A two time All-Star, Palka was ranked by MLB Pipeline as the Twins' No. 22 prospect before he was claimed off waivers by the White Sox.

The White Sox 40-man roster now stands at 35 after Saturday's move.

Cubs could see this heavyweight rematch coming: Bring on the Dodgers


Cubs could see this heavyweight rematch coming: Bring on the Dodgers

WASHINGTON – Joe Maddon plays mind games and sends messages through the media and sometimes just runs with whatever idea pops into his head.

Maddon turned on a big-picture question from a New York Times reporter in late August, essentially skipping over the comparisons between the 2016 Cubs and the 2017 Dodgers and jumping to how much he would love to face the group on the Sports Illustrated cover labeled as: “Best. Team. Ever?”

Bring it on, Maddon signaled, looking forward to when the defending World Series champs would be at full strength and saying how much he would love that matchup against the Dodgers in October.

Well, here it is, a rematch of last year’s National League Championship Series, Game 1 on Saturday night at Dodger Stadium, Clayton Kershaw and the rest of a $200-plus million team knowing this season will be a failure if they don’t win an iconic franchise’s first World Series title since 1988.

“You have to beat the best to be the best,” Maddon explained this week in the middle of a grueling first-round, five-game series against the Nationals. “You can’t run away from any of this stuff. The question could have been about any team, not just the Dodgers.

“Pick the ’27 Yankees. Pick the ’64 Cardinals, the Big Red Machine, whatever, the We Are Family (Pirates). You just want to believe your guys can match up with anybody. And I want our guys to believe the same thing.”

The Cubs had credibility issues when Maddon made that declaration in Philadelphia during a 3-3 road trip against the last-place Reds and Phillies, part of the same overall pattern that led to a 43-45 first half and Milwaukee’s three-game sweep at Wrigley Field in the middle of September.

From that point, the Cubs buried the Brewers and Cardinals in the division race, going 15-4 to close the regular season and devastating a 97-win Washington team in the playoffs.

“That was brought up to me,” Maddon said, “and all I said was I was just agreeing with the comment. Somebody brought up the Dodgers. They could have brought up the ’27 Yankees. I was not pointing anything out.

“When that was all going on, there was a lot of nonbelievers. We have really, obviously, picked it up in the second half in general, and then I’m using Milwaukee as the benchmark. In 2015, I used the Giants in August as being that seminal moment that all of a sudden it seemed to get right. Since (then), our mental intensity has really been outstanding every game.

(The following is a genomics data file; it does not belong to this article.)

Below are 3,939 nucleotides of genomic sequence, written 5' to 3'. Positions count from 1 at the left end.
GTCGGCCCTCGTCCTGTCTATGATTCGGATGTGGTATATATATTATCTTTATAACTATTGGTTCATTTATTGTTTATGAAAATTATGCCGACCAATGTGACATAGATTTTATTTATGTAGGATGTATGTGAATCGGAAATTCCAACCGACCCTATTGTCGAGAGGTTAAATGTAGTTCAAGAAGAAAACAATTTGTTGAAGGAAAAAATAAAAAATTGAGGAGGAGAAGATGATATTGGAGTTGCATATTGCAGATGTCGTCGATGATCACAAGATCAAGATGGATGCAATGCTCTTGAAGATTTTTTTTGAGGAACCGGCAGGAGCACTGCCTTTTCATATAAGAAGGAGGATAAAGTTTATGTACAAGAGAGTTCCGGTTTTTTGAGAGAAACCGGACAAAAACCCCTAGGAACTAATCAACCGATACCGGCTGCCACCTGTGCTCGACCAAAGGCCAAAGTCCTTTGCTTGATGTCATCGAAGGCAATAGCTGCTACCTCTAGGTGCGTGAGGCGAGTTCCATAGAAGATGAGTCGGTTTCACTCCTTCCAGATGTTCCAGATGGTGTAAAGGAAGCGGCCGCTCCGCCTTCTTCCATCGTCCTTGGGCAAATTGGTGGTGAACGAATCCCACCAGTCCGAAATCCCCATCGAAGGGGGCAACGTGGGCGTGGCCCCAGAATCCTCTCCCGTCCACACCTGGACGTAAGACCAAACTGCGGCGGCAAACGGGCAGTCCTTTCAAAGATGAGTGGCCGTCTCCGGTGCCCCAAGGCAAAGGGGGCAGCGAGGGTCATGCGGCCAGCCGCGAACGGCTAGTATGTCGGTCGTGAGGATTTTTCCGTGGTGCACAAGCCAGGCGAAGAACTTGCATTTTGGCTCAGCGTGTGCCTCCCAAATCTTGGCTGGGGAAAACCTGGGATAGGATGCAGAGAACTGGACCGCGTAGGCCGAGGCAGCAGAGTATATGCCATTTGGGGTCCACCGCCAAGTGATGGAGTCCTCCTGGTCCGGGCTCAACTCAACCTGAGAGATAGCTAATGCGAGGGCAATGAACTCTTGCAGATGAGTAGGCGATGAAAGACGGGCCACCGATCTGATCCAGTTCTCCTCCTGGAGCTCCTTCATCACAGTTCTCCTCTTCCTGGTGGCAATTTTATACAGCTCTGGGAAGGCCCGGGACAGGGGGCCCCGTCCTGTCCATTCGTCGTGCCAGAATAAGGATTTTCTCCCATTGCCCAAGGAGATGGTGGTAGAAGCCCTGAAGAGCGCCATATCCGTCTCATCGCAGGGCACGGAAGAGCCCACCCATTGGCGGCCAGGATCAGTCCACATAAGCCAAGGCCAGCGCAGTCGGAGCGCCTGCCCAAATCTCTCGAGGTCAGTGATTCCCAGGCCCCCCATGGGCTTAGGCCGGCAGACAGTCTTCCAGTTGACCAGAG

“I wasn’t talking about the Dodgers. Somebody else was.”

The Dodgers still have the main elements in place that held the Cubs scoreless for 21 straight innings during the 2016 NLCS — the great Kershaw, lefty curveball specialist Rich Hill, Kenley Jansen imitating Mariano Rivera — but their roster isn’t quite as top-heavy anymore after making a trade-deadline splash with Yu Darvish and developing Cody Bellinger into a 39-homer, 97-RBI force and probably the unanimous NL Rookie of the Year.

While the Cubs felt like they blacked out during a crazy NLDS —  and the team’s West Coast charter flight got diverted to New Mexico on Friday morning — the Dodgers relaxed and set up their pitching after sweeping the Diamondbacks in three games.

“I can’t wait,” said shortstop Addison Russell, whose 2016 postseason could be divided into through (1-for-24) and after (12-for-40) Game 3 at Dodger Stadium. “We’re willing to take on each challenge. I know that we got another big challenge ahead of us against the Dodgers.”

Remember, the Dodgers had to play a one-run elimination game at Nationals Park on Oct. 13, 2016, using Jansen and Kershaw to nail down the final nine outs, the same urgency/desperation the Cubs showed Thursday night in using Jose Quintana and Wade Davis for the last three innings against Washington.

Will the 2017 Cubs run out of gas like the 2016 Dodgers? Can the 2017 Dodgers withstand the pressure and freak-out moments as well as the 2016 Cubs? Stay tuned.  

“They’ve been the best team in baseball since Day 1,” said Jon Lester, last year’s NLCS co-MVP with Javier Baez. “The roles are reversed. We were that team last year — and we moved on — and they’re that team this year.

“But we know going into L.A. that it’s going to be a hard series, regardless. They got a great staff. They got a great lineup, so we got to respect them. Hopefully, they respect us, and it’s a good series.”